What are plyometrics? They are the kinds of exercise that you do without the use of machines or even weights. Funny way our world has grown these days, with people getting fatter and generally just being out of shape, even though weights and machines, and gyms and training studios are making a killing lately on the financial front. Naaa, plyometrics are an effective method of exercise and an advanced training technique aimed at linking strength with speed of movement to produce power.
What plyometrics do you need to build your muscles? You want to be looking at the simple basics – pushups, sit-ups, squats, running, frog jumps, swimming, and skipping. Between he lot of them, these programs do it all, because they epitomize in combination what might be considered the conceptual mathematic equation that makes plyometrics an amalgam of strength and velocity to produce power.
To keep it very simple and short, you need to start your strength training by plyometrics from as little as you can do. There are people who are great enough to start from a hundred pushups already, while others can manage no more than a dozen at a stretch. You don’t need to be intimidated by this because it is where you are headed that matters. Start small and add a few reps each day you are on the program.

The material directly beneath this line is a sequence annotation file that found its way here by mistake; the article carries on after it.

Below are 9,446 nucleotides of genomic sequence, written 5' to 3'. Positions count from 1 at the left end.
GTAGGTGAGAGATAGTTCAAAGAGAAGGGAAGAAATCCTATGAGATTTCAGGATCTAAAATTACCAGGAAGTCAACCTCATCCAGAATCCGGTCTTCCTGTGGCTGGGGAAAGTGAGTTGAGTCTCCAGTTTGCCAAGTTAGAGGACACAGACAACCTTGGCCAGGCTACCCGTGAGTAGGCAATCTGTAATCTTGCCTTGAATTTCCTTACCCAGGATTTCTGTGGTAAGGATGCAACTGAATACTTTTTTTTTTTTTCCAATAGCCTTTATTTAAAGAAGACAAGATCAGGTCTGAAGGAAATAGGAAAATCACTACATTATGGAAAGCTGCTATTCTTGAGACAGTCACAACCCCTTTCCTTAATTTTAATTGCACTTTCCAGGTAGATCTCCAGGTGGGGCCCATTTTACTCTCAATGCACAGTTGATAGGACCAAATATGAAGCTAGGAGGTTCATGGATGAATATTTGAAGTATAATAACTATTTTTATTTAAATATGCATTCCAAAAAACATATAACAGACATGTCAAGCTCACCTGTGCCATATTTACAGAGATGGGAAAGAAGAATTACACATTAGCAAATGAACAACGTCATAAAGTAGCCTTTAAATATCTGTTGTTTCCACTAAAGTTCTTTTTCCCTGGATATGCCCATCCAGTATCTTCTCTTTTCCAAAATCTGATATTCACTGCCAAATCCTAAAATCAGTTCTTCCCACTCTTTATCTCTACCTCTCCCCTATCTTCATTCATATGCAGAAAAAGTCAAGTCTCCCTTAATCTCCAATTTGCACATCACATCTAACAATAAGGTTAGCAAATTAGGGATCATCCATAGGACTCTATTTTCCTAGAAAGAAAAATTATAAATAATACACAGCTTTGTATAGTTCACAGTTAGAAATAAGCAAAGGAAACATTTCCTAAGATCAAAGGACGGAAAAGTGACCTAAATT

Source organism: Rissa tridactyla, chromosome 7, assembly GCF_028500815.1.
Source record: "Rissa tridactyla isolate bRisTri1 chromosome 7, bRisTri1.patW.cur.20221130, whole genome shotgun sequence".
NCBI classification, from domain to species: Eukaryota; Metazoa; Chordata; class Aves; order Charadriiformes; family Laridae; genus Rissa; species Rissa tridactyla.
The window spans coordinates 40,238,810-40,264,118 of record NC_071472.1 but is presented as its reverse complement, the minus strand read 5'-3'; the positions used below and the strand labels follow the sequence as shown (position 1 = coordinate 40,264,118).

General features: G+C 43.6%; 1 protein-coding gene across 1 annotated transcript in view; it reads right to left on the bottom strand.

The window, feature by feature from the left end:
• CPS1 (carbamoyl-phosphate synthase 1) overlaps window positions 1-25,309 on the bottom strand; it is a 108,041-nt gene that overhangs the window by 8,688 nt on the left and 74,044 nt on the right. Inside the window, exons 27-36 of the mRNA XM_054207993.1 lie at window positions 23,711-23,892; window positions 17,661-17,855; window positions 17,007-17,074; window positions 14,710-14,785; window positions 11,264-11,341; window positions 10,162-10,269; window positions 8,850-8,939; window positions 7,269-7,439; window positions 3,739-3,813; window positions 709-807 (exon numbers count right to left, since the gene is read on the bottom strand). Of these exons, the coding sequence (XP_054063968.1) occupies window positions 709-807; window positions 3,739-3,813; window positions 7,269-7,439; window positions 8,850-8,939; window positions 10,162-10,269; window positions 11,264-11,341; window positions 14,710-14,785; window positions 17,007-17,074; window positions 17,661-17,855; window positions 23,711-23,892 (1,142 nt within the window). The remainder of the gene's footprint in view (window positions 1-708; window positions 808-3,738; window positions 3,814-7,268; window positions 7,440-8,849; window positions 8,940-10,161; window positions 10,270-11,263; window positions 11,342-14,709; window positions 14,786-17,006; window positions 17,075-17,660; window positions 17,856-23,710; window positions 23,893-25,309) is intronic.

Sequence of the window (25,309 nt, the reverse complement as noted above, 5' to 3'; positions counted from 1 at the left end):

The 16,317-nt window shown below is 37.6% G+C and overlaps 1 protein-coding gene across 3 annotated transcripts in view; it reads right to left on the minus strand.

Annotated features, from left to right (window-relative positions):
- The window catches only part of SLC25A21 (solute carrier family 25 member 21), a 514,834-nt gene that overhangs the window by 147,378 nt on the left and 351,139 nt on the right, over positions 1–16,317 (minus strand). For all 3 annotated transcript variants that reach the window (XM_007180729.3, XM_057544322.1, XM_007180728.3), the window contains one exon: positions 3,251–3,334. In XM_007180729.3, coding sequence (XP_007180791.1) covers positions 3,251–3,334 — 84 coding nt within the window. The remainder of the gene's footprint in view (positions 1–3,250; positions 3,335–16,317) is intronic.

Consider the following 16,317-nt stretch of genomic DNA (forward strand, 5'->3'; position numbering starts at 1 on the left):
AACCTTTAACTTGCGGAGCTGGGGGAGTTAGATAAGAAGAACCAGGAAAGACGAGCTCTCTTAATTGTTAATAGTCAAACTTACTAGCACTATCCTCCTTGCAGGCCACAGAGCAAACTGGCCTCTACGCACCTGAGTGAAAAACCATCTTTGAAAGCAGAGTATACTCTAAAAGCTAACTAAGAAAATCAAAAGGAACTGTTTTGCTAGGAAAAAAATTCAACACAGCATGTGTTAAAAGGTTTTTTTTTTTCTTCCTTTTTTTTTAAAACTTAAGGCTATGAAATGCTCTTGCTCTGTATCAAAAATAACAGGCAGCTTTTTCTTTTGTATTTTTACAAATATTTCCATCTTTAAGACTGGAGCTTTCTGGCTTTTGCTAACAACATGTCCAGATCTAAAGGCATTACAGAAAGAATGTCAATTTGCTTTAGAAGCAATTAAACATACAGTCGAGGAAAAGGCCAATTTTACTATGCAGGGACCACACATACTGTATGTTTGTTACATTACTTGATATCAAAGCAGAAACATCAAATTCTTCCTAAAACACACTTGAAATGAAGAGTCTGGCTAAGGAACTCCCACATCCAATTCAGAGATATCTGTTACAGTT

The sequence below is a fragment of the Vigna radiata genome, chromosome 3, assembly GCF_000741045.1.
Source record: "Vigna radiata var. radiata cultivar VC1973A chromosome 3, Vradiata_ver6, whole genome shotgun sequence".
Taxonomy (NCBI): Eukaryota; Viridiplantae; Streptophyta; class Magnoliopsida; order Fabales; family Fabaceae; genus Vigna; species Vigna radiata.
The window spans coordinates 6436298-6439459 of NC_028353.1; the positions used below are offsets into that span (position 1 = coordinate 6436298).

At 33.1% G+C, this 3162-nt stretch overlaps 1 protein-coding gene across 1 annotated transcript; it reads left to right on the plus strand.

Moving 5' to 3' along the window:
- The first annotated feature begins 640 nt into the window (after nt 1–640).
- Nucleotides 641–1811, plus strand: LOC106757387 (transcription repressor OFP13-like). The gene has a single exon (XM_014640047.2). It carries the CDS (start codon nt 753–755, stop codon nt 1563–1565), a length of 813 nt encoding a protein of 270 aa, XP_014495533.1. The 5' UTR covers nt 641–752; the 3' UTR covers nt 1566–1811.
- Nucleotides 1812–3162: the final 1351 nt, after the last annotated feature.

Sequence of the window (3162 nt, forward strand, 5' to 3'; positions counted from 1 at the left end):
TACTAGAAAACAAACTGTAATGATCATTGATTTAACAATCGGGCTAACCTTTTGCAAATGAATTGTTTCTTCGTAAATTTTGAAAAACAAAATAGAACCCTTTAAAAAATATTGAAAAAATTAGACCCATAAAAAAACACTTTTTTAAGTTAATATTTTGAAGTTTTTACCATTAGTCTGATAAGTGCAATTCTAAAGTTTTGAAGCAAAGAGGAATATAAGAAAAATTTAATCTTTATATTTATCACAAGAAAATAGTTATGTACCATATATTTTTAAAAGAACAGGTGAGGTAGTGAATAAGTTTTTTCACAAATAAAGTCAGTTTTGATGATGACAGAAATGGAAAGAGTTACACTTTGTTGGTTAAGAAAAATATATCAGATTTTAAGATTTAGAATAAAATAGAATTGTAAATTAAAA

With the pushups, you get to work on building and toning the muscles of your arms (biceps and triceps), your shoulders, chest, and back – pretty much like pushing the bar bell, only better because you are actually working your muscles more, not straining. With the sit-ups, you are working mainly on your abs, although your back and thighs are also involved. For the thighs and calves, the squats and frog jumps do wonders, while skipping is also great for your calves as well.
The skipping, however, coupled with the swimming and running work the best for you because they involve literally every muscle in the body, burning fat and building muscle in the process. Again, you don’t have to start hard or fast – in order to build muscle, you must do it slow, steady, and gradual, until you get to the place that you hope to be at.